I think “Dead And Breakfast” is a victim of over-expectation. The pull quotes used on the trailer are full of praise, even if one or two of them are weirdly indirect – “sure to become some sort of cult classic” is an odd one. There’s a level of expectation built up (the trailer also features two moderately big names, Portia De Rossi and David Carradine, when their level of participation in the movie is barely more than those few seconds, which is a bit of a dick move) and I feel if they’d toned it down a smidge, viewers would’ve been a lot happier with what they got.
But they really give it their all. Everything is thrown at the screen, every gore effect and comedy style you can think of, and…most of it is pulled off. In terms of what the finished product is most like, I’d say it’s more “Brain Dead” than “Shaun Of The Dead”. There are a couple of straight lifts from other horror-comedies, but by and large it finds its own niche.
How many horror movies have started with a group of teenagers / young adults in a camper van? Hundreds? I imagine fans of romance movies also do this mockery with stuff like…a woman rushing into an office with her clothes all dishevelled because she had to run for the bus and her heel broke? I don’t know, I don’t watch them. Anyway, this group are driving to their friend Kelly’s wedding (De Rossi), and in amusingly perfunctory fashion, get lost on the way and end up in the small town of Lovelock. Even though they’re driving in a massive camper van and could all sleep in there (presumably the reason they picked that particular mode of transportation) they stop off at a bed and breakfast, run by Mr Wise (Carradine) with an assist from exceptionally rude French chef Henri (Diedrich Bader). Because of reasons, there’s an ancient and powerful magic box just stored on a shelf at the B&B, and when it falls off and is opened, an ancient evil spirit is released and people start getting murdered sharpish; the person in charge of the box can put a small part of someone else’s body in there (blood, hair, a finger) and then that person becomes a mindless sort-of-undead slave.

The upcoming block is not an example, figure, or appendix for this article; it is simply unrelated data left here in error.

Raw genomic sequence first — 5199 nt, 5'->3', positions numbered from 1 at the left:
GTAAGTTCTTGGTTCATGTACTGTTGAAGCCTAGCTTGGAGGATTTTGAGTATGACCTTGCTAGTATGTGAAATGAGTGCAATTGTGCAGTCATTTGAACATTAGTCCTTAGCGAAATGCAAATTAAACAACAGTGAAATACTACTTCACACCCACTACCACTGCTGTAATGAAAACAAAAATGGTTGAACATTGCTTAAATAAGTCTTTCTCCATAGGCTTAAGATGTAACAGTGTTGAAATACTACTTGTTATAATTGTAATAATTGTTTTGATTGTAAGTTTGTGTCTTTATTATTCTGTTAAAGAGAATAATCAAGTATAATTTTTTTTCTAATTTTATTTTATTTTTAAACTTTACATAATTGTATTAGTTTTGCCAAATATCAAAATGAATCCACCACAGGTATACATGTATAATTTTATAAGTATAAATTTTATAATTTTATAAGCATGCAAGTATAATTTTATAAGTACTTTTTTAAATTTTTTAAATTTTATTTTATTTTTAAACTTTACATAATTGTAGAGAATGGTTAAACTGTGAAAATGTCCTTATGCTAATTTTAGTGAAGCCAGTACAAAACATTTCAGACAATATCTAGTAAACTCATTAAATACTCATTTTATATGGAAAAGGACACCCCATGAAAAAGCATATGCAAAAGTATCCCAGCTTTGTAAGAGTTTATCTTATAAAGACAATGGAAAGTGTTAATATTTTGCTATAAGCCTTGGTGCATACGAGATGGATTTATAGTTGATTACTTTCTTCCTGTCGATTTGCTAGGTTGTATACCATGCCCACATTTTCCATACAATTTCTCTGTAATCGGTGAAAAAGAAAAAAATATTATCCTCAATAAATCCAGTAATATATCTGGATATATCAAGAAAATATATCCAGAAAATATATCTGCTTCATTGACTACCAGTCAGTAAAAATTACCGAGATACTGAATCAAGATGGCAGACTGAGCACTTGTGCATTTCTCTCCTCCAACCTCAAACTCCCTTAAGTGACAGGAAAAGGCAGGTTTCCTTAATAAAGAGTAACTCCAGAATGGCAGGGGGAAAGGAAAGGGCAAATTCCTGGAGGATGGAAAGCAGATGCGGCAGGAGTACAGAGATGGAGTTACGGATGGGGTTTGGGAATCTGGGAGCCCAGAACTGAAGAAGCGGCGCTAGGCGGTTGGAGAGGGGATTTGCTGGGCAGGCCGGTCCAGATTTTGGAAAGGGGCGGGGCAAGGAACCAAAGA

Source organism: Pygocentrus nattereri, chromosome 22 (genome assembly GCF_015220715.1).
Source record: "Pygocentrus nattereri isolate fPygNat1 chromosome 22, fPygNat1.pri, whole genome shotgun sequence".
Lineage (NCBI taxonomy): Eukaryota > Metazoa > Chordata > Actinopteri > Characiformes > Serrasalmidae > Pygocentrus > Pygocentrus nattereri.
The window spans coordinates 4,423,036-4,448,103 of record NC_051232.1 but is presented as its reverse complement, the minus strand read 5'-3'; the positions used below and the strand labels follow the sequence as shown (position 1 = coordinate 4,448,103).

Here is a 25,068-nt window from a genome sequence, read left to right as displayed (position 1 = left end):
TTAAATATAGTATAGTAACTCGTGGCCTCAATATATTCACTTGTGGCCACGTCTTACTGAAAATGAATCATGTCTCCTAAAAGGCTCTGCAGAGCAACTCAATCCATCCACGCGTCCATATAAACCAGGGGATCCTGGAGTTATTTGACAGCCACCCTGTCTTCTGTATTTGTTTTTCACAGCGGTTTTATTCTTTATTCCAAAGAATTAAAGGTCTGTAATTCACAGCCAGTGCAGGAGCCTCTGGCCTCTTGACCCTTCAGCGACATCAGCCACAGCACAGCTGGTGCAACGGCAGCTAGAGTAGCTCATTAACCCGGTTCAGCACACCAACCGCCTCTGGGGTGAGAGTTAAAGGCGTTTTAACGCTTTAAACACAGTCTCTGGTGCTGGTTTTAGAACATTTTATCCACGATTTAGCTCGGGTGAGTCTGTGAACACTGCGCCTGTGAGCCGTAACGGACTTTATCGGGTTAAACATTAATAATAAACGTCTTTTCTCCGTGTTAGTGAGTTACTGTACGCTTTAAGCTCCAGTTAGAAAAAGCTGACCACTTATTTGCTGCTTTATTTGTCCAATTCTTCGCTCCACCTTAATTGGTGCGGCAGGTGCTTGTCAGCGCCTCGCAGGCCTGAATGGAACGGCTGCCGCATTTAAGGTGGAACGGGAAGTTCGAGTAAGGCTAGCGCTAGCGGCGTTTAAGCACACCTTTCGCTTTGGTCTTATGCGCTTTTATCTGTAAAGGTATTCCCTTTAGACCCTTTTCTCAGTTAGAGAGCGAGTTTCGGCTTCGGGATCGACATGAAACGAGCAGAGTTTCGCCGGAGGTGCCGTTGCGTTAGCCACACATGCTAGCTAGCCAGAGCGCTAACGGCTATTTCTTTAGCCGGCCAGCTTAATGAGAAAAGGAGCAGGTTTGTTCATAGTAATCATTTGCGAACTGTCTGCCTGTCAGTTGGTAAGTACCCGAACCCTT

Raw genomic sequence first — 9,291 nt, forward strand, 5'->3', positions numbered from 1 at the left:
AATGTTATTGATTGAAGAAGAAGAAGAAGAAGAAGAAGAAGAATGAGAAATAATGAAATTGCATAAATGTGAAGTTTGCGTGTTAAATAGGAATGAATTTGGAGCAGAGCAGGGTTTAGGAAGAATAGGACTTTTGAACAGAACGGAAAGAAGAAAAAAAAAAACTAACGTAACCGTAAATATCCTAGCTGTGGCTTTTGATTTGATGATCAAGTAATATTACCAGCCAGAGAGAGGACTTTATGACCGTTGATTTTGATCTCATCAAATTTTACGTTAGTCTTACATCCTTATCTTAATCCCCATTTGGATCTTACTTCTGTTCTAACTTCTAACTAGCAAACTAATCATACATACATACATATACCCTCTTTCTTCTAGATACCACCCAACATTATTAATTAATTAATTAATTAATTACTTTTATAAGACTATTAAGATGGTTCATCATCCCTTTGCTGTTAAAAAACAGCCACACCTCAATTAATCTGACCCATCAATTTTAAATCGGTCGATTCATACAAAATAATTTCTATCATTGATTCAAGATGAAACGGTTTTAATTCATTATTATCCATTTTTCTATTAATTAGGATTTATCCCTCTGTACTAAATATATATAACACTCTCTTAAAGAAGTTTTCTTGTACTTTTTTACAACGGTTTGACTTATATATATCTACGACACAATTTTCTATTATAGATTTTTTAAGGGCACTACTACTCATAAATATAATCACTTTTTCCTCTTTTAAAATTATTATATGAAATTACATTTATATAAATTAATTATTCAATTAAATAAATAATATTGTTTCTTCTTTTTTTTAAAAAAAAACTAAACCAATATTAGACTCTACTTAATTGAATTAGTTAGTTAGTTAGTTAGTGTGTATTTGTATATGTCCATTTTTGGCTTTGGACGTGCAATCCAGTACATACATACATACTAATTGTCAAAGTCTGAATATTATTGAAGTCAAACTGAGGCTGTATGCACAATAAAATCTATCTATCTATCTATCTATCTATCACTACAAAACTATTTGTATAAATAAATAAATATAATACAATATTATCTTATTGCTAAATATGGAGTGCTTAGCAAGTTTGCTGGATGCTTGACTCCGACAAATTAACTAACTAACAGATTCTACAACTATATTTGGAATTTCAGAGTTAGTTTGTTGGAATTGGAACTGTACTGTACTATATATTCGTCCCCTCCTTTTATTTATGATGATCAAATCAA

So, all hell breaks loose. Our heroes and a few friendly residents (the Sheriff, the lady in charge of the Hall Of Records) up against a horde of sort-of-zombies. A mysterious drifter, who knows all about the box, also helps out – there’s a group trapped in the B&B and a group who go to find Wise’s body so they can do some ritual to stop it all. It’s a bit tenuous, but it works. They’re forced to improvise weapons, and the blood! So much blood. Gallons of the stuff – one particular gruesome beheading drenches an entire room (bringing to mind that classic lawnmower scene in “Brain Dead”).
I’ve already mentioned some of the cast, but the rest of them are strong too. Jeremy Sisto is sort-of star Christian, the sensible-ish one; and Erik Palladino is hot-head David (Palladino and Sisto look enough alike to easily play brothers, but don’t). The female side of the camper van crew is Gina Phillips, Ever Carradine and Bianca Lawson, and all five are solid TV and movie hands. Jeffrey Dean Morgan, just pre-“Supernatural” and much bigger fame, is the Sheriff, and lovers of “Friends” will recognise Vincent Ventresca, aka Fun Bobby, as the town doctor. In a direct lift from “There’s Something About Mary”, there’s an onscreen musical narration from time to time, supplied by actor/musician Zach Selwyn – although Jonathan Richman never performed a rap song about how him and his zombie buddies are coming to eat you (the little zombie dance is another lift, though, from “C.H.U.D. 2: Bud The C.H.U.D.”)
I’ve not even mentioned the comedy yet. It’s a mix of every comic style you could think of – there’s some nice wordplay in there, lots of juxtaposition (zombies shouldn’t behave in this wacky way!), lots of situations where the wildly OTT action just becomes funny; but most of all it’s farce. Farce is a tough one to pull off alongside everything else, but they manage it, with some lovely pratfalls and visual gags.
I appreciate I like movie trivia probably more than some of you do, but “Dead and Breakfast” has some interesting examples. Credited co-writer is Billy Burke, the actor known for “Revolution” and the “Twilight” series; turns out he and Jeffrey Dean Morgan have been friends since childhood. Burke was going to play the Drifter, but got a bigger gig; Burke asked if their other childhood friend, Brent David Fraser, could play the part instead. All three have been friends with director Matthew Leutwyler since their first days in Hollywood in the early 90s, and Leutwyler must be a good guy to work for as Palladino, Burke, Morgan and Sisto have all appeared for him multiple times.
So, it’s a decent movie. Not as hilarious as it could have been, but handles the horror / comedy split better than most. Approach it with a friendly mind and you’ll have a fine time.
Rating: thumbs up